Table 2. Selected works on offices and office-based information processing, with shortened titles. (For full titles, see the "Bibliography: Office-Based Information Processing" sidebar.)

In the 1990s, especially the past few years, this holistic literature has started to appear. I would single out JoAnne Yates's Structuring the Information Age (2005; a longitudinal history of information processing in the insurance industry) and Jon Agar's Government Machine (2003; a study of British bureaucracy). Both books cover an enormous time span—Yates starting in the 1890s and Agar starting even earlier, until recent times. Both books integrate the histories of office machinery from manual methods through punched cards to computers, the supply-side industries, labor and employment issues, as well as complex social, governmental, and regulatory issues. If we replace the words "computer" and "software" by the concepts of "office" and "clerks," the Perkins sentence might read: "The office and its clerical nervous system brought a revolution in human development as significant as the steam engine, the automobile or the aeroplane, and even more effective in shrinking the planet."
This sentence captures perfectly the scale and scope of Yates's and Agar's books. But it is only in the past decade or so, following 70 or 80 years of cumulative historical activity, that it has been possible to write such histories.
My hypothesis is that the history of software is following a similar trajectory. Software history began with narrow but essential technical studies in the 1960s and 1970s. We then looked at the supply-side industry in the 1980s and 1990s. We have only just begun to study applications. The study of institutional, social, and political issues has barely begun. Software history is heading in the right direction, but we need a solid base of secondary literature before it is possible to write the major holistic works that will do our profession justice.
Finally, when one comments upon the shortcomings of software histories, it is important to keep in mind that the history of software is dynamic and still unfolding. I do not mean, of course, that the history of the office has ended. But it has evolved through a distinct set of changes of location and process from which we can construct solid trajectories that give us a sense of where we have come from and perhaps where we are going. Thus, office locations have evolved from small to large, and from decentralized to centralized. Office processes have evolved from manual techniques, through business machinery, such as typewriters and punched-card machines, to highly automated computer systems. These trajectories are clearly reflected in the Yates's and Agar's narratives.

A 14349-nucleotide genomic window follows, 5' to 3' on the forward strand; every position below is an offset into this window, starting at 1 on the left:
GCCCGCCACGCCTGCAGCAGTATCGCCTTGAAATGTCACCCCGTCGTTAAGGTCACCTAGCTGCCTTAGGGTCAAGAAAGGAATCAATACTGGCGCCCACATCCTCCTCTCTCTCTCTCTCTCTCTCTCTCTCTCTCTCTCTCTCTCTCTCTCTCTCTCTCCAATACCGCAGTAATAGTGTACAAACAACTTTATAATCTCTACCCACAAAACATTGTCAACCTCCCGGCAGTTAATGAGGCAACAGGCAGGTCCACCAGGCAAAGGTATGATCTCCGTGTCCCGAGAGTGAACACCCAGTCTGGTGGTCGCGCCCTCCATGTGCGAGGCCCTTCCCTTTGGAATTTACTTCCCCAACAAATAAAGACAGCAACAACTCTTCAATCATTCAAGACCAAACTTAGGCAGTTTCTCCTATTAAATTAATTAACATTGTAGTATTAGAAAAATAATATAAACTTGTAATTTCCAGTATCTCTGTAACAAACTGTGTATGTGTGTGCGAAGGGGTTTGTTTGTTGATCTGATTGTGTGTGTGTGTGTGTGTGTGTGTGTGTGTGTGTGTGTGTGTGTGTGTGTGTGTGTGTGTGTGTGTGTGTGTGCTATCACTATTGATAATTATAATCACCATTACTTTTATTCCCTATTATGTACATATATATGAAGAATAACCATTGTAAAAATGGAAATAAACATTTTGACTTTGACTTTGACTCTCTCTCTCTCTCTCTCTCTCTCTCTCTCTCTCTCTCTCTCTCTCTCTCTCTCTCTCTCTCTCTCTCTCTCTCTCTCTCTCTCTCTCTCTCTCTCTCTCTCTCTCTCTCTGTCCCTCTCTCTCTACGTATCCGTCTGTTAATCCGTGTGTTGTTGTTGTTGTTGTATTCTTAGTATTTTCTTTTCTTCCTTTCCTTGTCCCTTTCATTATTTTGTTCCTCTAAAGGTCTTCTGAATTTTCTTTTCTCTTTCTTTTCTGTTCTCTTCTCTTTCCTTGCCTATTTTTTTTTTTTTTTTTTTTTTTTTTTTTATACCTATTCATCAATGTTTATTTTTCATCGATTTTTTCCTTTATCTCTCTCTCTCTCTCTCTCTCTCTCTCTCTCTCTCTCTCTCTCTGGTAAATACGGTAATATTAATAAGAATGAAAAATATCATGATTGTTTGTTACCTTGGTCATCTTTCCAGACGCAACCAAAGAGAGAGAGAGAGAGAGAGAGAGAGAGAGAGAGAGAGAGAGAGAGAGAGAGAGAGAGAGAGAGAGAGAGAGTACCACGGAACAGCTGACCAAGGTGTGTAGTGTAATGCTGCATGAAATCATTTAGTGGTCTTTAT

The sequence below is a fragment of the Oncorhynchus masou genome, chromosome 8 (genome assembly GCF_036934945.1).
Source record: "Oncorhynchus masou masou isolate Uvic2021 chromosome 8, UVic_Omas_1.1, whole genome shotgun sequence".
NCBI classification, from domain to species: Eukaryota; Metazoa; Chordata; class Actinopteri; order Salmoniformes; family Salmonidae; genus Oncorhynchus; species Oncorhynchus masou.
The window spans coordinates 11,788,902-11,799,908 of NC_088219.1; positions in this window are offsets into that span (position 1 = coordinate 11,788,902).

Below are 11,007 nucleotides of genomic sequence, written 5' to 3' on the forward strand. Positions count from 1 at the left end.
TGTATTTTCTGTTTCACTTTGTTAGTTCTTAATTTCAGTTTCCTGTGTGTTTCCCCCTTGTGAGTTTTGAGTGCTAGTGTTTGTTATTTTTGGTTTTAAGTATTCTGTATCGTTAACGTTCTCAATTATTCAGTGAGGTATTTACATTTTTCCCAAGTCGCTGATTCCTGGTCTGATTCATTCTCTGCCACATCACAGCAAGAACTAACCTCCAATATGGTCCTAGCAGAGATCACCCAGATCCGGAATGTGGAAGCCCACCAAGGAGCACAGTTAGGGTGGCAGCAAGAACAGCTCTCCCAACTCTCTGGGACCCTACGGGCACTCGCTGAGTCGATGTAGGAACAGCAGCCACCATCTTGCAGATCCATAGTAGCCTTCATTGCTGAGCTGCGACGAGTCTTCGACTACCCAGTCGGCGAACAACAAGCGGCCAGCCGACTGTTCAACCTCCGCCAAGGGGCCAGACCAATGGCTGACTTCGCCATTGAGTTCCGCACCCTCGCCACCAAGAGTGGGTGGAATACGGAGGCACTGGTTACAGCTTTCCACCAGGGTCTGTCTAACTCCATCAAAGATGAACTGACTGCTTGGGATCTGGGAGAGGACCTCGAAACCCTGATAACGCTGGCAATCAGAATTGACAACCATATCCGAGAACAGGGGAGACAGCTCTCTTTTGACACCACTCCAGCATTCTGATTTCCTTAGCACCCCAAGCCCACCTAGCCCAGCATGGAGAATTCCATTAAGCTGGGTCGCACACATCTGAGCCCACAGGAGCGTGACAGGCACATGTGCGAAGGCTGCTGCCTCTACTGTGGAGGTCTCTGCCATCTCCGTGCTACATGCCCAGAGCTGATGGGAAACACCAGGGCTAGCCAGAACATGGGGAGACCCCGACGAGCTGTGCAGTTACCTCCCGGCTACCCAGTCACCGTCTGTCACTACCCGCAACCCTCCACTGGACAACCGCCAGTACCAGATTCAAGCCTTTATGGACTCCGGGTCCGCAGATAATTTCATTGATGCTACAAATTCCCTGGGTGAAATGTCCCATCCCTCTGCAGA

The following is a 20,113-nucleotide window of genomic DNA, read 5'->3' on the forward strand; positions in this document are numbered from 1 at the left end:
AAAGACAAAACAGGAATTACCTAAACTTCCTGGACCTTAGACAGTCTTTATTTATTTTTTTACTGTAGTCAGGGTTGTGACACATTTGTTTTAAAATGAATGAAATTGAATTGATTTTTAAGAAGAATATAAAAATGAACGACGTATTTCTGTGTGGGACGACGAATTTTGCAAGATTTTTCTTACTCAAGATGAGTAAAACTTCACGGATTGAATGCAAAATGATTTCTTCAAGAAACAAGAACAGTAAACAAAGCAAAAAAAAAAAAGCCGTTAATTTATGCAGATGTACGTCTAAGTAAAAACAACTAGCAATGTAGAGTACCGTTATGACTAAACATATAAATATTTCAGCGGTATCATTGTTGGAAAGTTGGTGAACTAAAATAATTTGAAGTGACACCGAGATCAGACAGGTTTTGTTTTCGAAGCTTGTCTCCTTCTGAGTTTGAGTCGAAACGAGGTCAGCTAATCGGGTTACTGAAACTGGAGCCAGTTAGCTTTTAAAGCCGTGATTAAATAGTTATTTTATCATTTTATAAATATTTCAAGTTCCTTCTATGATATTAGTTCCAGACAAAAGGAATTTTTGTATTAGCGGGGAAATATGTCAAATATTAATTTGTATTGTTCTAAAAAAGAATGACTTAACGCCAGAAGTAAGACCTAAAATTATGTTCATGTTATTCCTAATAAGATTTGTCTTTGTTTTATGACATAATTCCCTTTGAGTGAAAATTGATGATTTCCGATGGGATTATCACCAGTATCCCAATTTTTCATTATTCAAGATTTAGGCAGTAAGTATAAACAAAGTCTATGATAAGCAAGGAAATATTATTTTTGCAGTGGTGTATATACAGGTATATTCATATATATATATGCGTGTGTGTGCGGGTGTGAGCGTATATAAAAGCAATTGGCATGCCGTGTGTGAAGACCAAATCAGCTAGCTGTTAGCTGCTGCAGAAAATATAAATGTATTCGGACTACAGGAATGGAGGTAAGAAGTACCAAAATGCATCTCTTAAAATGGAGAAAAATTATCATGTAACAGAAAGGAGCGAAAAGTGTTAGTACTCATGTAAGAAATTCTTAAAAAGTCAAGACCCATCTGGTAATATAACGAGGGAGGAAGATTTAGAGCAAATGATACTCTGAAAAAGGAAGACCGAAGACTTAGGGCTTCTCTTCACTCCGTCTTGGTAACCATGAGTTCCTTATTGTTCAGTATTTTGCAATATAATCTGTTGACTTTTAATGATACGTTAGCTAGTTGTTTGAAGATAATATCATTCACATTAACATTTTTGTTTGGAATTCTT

Software has not yet passed though comparably long trajectories. For example, in terms of process, we have evolved from a craft discipline to software engineering, but not much beyond. We have evolved from bespoke software programs to software products, but, again, not much beyond. These trajectories lack enough data points to clearly indicate where we are headed. Indeed, there is a sense that software is still turbulent and evolving. For example, as I write, many software companies are in a state of transition from products to services: such software-as-a-service companies deploy software on their own servers on behalf of users, instead of users licensing software products as such.
If a software-as-a-service company is an enterprise that writes, hosts, and deploys software over the Internet, then what is an online bank? It too is software driven—users store financial data and make transactions in a way not dissimilar, for example, to Web-based software. To take a less provocative example, consider eBay, which is very much a software creation. In a technical sense, eBay is a software platform 11 —it publishes its Application Program Interfaces, and hundreds of firms exist by offering software and Web-service complements. 12
It is possible that we are observing a convergence between ordinary information businesses and software enterprises. As software firms migrate to computer services, they will become increasingly indistinguishable from other information businesses that conduct their operations over the Internet. In 20 or 30 years' time, the outcome of these changes will be known, and software may have entered a settled state, rather like today's offices. It will then at last be possible to write satisfactorily about "a revolution in human development as significant as the steam engine, the automobile or the aeroplane."

References and notes

Martin Campbell-Kelly is a professor in the Department of Computer Science at the University of Warwick, where he specializes in the history of computing.